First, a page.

The second sermon was preached in 1934 at Bremen. Adolph Hitler had only recently come to power, and the Confessing Church had, just days before, spoken out clearly against Hitler's encroachments on the church. Indeed, just two days later, Barth would lose his position at the University of Bonn, forcing his move to Basel. Whereas the first sermon was preached by a twenty-six-year-old beginning preacher, this one came from the lips of a forty-eight-year-old man who had become a distinguished and influential theologian - not just in Germany but around the world. The contrast between the two sermons is marked. In the first sermon Barth is obsessed with the contemporary scene, but in this sermon, with the German church and people facing a storm that would wreak havoc on Germany and the world, the contemporary scene is strangely absent. This is a sermon focused on text and theological reflection. Hitler is not mentioned once. Indeed, nothing is said of the current situation. Instead, the focus is on Peter's relationship with Jesus.
The Bremen sermon is a verse, by verse exposition of Matthew 14:22-33, wherein Jesus puts the disciples in a boat, heads off to pray, and then in the middle of the night, crosses the water to join the disciples. Peter, first spooked and then emboldened, asks if he might cross over to Jesus - a request that Jesus grants. Peter will sink, once his attention is drawn away from Jesus by the coming storm. All is not lost, however, for Jesus reaches out and lifts him to safety. It is a well-known and oft-preached text, and Barth finds much to ponder. Indeed, in it is a word to church about God's rule and its faithfulness to the cause of God. In it the recipient is reminded that God alone is sovereign, even as other voices would argue differently. In a telling moment in the sermon, Barth pictures Jesus crossing over to the boat, and the people in the boat cry out in fear that this is a ghost. Barth responds that if this were a ghost - indeed, if this figure was a figment of their imagination then they should fear. He declares to his listeners: "A Jesus who is not really Jesus but a figment of the pious imagination, the product of our revolutionary or reactionary dreams, the mirage of our hopelessness or our enthusiasm - a Jesus like this certainly may and must be feared, for in fact this imaginary Jesus could only magnify the distress we experience in our lives and in the church" (p. 51).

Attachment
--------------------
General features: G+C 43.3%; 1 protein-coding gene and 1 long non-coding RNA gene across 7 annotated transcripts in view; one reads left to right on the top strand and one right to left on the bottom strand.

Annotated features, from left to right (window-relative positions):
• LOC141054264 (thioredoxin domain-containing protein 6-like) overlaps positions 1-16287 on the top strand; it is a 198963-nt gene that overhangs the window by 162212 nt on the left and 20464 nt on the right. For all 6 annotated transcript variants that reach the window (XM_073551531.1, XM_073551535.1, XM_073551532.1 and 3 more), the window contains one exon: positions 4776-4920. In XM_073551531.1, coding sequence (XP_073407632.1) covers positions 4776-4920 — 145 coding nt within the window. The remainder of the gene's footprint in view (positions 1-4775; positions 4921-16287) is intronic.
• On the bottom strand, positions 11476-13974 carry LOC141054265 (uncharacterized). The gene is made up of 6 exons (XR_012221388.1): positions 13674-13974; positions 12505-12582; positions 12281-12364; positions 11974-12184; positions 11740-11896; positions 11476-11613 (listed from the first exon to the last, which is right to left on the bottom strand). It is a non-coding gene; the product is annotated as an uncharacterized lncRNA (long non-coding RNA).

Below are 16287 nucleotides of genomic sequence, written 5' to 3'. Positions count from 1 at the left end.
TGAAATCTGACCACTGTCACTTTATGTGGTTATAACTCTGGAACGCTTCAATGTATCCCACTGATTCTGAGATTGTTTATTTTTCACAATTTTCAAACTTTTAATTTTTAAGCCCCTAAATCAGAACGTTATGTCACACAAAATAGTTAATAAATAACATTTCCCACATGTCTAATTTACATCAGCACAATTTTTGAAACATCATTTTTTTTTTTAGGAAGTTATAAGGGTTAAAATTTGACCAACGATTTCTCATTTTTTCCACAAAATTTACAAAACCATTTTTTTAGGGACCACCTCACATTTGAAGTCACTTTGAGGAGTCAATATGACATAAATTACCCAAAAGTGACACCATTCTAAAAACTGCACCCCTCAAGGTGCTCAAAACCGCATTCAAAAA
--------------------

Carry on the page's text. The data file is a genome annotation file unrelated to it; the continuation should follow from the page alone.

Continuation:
Think for a moment that these words were spoken to people confronted by efforts to revision the theology of the church to support a Nazi ideology. He called for the people to give allegiance to the biblical Jesus, the one that stood in contrast to the one being offered by the officials in church and state - and yet nothing directly is stated.
The contrast between the two sermons is so great that one would wonder if they could come from the same person, and yet they did. Willimon, in his introduction, appreciates the effort given to the first sermon, a sermon that is thoroughly pastoral and relevant, and yet he finds it lacking in substance. He chooses to embrace the second kind of sermon, even if it seems to lack relevance. He appreciates that the times had become so dangerous "that Barth dare not take his eyes off a God who saves, who judges, who teaches, who kills and makes alive" (p. 21).
The book is brief, and yet the reader will be well served. The preacher might look at the contrasting sermons and consider which of the sermons is closest to hers or his own sermons. What lessons can be drawn - both in terms of rhetoric and in theology? Kurt Johanson is to be commended for making these two sermons available for the first time in English translation. Attending to them will prove beneficial, whether or not one is a preacher.